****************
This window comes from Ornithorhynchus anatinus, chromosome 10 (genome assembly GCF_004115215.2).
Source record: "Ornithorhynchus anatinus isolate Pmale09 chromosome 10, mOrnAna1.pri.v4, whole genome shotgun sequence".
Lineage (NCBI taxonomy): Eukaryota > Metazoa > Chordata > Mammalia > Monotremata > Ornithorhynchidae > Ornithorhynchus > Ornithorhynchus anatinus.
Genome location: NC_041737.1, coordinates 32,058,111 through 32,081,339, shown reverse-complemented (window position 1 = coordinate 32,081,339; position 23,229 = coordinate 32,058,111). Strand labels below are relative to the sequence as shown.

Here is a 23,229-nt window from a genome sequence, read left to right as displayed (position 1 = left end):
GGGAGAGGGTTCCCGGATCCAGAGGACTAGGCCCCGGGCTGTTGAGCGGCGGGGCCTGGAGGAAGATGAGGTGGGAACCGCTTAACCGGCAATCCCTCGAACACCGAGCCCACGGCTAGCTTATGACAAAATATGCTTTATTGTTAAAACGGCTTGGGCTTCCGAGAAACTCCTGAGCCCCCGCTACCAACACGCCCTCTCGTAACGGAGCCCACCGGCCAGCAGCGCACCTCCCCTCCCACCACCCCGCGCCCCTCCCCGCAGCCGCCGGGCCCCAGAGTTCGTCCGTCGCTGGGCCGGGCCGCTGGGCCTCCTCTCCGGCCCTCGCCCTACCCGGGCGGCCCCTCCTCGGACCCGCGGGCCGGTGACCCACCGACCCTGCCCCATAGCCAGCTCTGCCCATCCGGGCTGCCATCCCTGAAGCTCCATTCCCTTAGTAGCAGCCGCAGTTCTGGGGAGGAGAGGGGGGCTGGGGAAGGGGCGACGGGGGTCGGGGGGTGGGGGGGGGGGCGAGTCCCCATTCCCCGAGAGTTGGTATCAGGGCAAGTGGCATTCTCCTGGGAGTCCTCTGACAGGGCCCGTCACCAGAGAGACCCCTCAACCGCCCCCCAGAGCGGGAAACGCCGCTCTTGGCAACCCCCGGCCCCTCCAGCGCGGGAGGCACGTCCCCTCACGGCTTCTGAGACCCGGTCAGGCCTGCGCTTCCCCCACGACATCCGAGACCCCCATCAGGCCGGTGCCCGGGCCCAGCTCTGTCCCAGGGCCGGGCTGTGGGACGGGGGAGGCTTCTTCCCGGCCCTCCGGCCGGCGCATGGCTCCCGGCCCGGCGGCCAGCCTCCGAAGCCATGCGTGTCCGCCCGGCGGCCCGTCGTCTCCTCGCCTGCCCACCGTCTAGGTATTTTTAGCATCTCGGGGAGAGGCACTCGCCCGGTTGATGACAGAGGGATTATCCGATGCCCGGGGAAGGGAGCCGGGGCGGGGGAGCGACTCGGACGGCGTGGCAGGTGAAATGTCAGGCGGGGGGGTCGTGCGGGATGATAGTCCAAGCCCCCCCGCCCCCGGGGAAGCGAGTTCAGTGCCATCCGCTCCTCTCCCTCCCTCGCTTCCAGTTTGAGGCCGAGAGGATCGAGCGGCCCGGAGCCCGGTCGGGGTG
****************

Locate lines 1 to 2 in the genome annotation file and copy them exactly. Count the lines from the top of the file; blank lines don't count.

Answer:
This window comes from Ornithorhynchus anatinus, chromosome 10 (genome assembly GCF_004115215.2).
Source record: "Ornithorhynchus anatinus isolate Pmale09 chromosome 10, mOrnAna1.pri.v4, whole genome shotgun sequence".